India has its fair share of well-known wildlife sanctuaries. Kaziranga in the Northeast, Jim Corbett in Uttarakhand, Sariska in Rajasthan, Bandipur, Nagarhole and Periyar in the south are some of the most visited sanctuaries. Then there are roads less travelled like the desert wildlife sanctuaries to be found in Kutch, Gujarat. The Wild Ass Sanctuary is one such waiting to be discovered.
About Wild Ass Sanctuary, Little Rann of Kutch
Unlike the lush jungles of Periyar or Kaziranga the Wild Ass Sanctuary in the northwest of Gujarat covering Malia and Dhrangadhra in Kutch is an arid lunar landscape of rolling dunes of sand interspersed with vegetation. The Sanctuary covers a stupendous area of 4954 square kilometres. The sanctuary came into being in 1972. What makes it unique is that it is the last outpost for the wild ass Equus Hemionus Khur species, locally known as ghudkhar. A few animals can be found in neighboring Banaskantha, Kutch, Rajkot, Patan and Ahmedabad districts covering an area of 15000 square kilometres.
Their population elsewhere in India (and the World) has vanished into the blue. The wild ass is unlike the ordinary donkeys one is familiar with. It has a rather elongated body and neck measuring about 2 metres and its height is about 1 metre. The wild ass roams in herds and can run at speeds of 50 km if needed. The Sanctuary is home to about 4450 wild asses according to the 2015 census but their homeland is threatened with a growing number of industries on the periphery, poaching, a firing range of the BSF inside the sanctuary and dwindling resources. The greatest threat is illegal salt mining and the incessant noise of vehicles. This is ironic considering that the Sanctuary is a UNESCO designated biosphere reserve.
Take a trip to the Sanctuary and view the last of the wild asses while you can. Future generations may only read about them.
The topology of the Sanctuary itself is interesting. It is a continuum of dry area of dark silt with salt encrustation. It is believed this region was once part of the sea and such dry salty areas are interspersed with raised lands called “bets” or islands. This is where grass and vegetation grows and provides fodder for the animals. The largest such bet or plateau is Pung Bet with an area of 30.5 sq. km and the highest plateau is Mardak at a height of 55 metres. There are 74 such plateaus in the Sanctuary. The vast dry and barren flatlands are bereft of vegetation. These lands are inundated in the monsoon season and seasonal vegetation springs up.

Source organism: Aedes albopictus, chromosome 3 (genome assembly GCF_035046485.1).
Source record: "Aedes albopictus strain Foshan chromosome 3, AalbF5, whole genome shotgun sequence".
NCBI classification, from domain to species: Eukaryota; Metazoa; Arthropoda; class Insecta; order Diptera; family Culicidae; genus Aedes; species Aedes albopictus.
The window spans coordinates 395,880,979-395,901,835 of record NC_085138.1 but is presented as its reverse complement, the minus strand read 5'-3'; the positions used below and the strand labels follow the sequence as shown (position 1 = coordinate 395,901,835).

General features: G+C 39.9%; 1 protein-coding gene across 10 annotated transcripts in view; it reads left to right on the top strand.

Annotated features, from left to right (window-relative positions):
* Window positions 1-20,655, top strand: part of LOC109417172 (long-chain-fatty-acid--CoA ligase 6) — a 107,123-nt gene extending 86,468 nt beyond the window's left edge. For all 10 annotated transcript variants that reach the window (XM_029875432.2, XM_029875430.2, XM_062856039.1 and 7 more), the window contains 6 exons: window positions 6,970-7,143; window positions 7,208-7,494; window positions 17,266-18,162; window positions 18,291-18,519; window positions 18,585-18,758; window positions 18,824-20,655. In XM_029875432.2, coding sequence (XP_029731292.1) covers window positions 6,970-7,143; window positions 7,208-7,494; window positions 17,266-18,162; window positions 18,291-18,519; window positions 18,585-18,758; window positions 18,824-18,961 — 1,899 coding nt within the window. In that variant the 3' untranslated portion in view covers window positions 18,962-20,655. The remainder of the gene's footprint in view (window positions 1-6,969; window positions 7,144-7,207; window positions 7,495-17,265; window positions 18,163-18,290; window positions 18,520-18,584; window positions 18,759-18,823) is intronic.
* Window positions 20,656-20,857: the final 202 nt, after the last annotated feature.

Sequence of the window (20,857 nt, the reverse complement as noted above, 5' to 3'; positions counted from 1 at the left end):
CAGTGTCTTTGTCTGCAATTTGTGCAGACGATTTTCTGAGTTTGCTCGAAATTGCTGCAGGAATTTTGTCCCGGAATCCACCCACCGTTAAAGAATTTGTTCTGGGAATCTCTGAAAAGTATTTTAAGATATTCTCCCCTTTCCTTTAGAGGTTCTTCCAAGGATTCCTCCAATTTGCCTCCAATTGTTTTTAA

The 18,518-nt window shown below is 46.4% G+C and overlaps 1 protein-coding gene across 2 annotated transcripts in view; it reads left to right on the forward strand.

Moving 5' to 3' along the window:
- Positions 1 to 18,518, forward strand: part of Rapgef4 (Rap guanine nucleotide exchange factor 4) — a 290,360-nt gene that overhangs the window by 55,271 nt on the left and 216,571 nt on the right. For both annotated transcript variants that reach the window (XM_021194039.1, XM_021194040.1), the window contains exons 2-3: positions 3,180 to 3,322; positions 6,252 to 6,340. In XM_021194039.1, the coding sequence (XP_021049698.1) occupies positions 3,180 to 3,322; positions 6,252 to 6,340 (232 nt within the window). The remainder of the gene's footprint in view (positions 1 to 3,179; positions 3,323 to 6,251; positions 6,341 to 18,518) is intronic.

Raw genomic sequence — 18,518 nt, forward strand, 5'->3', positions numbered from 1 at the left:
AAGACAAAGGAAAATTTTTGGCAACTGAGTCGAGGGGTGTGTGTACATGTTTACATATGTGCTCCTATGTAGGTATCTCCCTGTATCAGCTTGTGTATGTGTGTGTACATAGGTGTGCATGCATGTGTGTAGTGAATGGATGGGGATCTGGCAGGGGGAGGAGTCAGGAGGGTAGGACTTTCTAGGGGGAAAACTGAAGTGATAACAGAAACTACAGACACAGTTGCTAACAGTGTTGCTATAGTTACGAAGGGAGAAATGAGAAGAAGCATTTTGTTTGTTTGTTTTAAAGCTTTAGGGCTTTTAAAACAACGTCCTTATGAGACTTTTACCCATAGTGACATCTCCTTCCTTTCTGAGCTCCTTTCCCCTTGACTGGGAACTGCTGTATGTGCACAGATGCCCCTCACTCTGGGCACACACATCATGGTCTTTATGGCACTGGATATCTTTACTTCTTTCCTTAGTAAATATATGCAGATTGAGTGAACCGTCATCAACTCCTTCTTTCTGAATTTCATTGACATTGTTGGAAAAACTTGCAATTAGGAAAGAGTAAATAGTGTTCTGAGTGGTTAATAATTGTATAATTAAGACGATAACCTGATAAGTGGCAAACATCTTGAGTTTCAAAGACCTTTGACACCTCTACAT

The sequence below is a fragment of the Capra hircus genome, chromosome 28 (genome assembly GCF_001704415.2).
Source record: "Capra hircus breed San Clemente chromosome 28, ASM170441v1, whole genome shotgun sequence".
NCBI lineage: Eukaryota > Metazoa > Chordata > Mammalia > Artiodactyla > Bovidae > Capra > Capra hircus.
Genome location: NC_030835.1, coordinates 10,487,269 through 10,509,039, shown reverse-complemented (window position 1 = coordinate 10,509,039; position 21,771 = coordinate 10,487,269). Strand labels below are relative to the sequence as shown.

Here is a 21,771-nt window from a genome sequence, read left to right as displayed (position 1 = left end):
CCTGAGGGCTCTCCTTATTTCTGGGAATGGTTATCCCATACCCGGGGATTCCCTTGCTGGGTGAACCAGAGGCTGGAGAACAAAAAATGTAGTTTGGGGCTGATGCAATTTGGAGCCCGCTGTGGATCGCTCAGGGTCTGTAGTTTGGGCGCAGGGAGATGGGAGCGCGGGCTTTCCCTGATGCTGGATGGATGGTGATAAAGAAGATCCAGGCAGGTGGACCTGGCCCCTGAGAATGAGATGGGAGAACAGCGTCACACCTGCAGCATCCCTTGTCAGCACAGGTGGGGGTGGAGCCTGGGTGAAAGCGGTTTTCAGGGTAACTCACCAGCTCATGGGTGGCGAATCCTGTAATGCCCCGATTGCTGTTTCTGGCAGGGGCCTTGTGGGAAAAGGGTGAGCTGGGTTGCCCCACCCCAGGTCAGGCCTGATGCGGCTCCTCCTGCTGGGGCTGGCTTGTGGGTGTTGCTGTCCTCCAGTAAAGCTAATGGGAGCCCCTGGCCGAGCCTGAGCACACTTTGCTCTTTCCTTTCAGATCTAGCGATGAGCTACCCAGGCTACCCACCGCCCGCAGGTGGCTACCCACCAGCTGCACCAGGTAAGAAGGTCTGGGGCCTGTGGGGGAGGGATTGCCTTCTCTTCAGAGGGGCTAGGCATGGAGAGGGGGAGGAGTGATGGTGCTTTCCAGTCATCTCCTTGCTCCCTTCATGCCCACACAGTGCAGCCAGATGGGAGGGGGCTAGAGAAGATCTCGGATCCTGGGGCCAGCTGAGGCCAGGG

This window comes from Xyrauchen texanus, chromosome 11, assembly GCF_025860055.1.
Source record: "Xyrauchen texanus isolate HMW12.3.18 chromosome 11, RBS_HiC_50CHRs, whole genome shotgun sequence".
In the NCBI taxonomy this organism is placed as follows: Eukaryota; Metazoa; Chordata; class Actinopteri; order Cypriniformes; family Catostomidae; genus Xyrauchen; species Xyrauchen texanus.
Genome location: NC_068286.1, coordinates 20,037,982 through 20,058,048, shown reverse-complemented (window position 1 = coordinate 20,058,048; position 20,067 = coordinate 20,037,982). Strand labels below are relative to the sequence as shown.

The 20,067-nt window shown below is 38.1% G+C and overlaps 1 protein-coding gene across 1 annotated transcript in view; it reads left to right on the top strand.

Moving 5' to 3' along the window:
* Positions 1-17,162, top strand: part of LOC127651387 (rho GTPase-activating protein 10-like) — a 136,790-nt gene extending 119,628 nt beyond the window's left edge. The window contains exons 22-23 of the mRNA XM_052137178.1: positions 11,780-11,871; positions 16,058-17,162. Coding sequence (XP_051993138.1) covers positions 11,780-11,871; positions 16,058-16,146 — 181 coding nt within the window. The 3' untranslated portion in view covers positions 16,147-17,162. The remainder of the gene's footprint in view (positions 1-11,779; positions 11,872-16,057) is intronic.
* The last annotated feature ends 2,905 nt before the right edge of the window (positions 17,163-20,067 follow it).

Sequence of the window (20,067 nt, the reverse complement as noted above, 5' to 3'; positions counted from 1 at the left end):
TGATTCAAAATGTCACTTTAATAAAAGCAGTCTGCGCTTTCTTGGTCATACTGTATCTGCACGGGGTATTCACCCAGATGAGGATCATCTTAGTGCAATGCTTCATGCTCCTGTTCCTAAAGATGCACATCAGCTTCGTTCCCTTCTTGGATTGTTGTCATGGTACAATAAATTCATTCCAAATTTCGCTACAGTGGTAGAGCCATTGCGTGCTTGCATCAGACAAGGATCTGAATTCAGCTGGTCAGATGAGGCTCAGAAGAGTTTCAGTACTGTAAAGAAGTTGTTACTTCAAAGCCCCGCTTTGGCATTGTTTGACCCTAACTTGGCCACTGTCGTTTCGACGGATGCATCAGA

Mesquite (Prosopis juliflora) has colonized the dry areas but the plateaus are home to rich varieties of flora. There are about 253 species of flowering plants and 18 species of 5433s, 23 shrubs, 18 climbers, 157 different herbs and 37 different kinds of grasses. One can find 107 species of algae where water bodies are found.
The Wild Ass Sanctuary is home to diverse species of fauna. From frogs and toads to crustaceans and molluscs and from spiders to 93 species of invertebrates and zooplanktons, there is an abundant diversity of fauna to keep visitors engrossed if they care to delve deep. One can find 29 species of reptiles including snakes, crocodiles, lizards and turtles. Fed by the tidal waters of the Gulf of Kutch, the region is home to local species of birds and migratory birds. Over 75000 birds nest in an area of 250 acres.
The Wild Ass Sanctuary is only 130 km from Ahmedabad and 45 km from Viramgam. In fact, one could say that from Viramgam onwards one is in wild ass country. Travel by road from any of these cities is a good way to reach the sanctuary. One can take a train to Ahmedabad or to Dhrangadhra and then travel by state transport buses, local jeeps or hire a car. The main approach points are at Range Bajana, Range Aadeshwar and Dhrangadhra. Most people prefer to enter the Sanctuary at Range Bajana because this is where one can find migratory birds but Dhrangadhra town offers good accommodation, dining and transportation facilities.
As one would expect there is no amenity or facility inside the camp save for campsites on the periphery. Some might prefer the rural hut type accommodation available at Devjibhai’s Kooba, located at Jogad village, about 45 km from Dhrangadhra. There are cozy cabins, decent cuisine and one can join the Eco Camp site, go trekking. There is a Royal Safari Camp at Bajana, another place that visitors prefer to stay in because it is so close to the preferred entry point.
Best Time to Visit
Winter months of November onwards are best for a foray into the Sanctuary. It can become quite cold at nights so carry woollens, wear thick ankle high boots, sunscreen and sunglasses. Carry snacks and water bottle while inside the camp. Summers can be tough because of high temperatures and it may not be worthwhile because most animals keep away from open spaces. Dawn and dusk are the best times of the day to get a good view of birds and animals at watering holes or out in the open. Early September is when nearby Surendranagar hosts the Tarnetar fair so you can visit this rural matrimonial fair and then proceed to the wild ass sanctuary. You can just as well come to Kutch for the Rann Utsav and enjoy a side trip to this sanctuary as well as others in the Kutch region.
A visit to the Sanctuary is educational. It shows just how fragile the ecosystem is and it also shows how such an inhospitable environment can support so many life forms.
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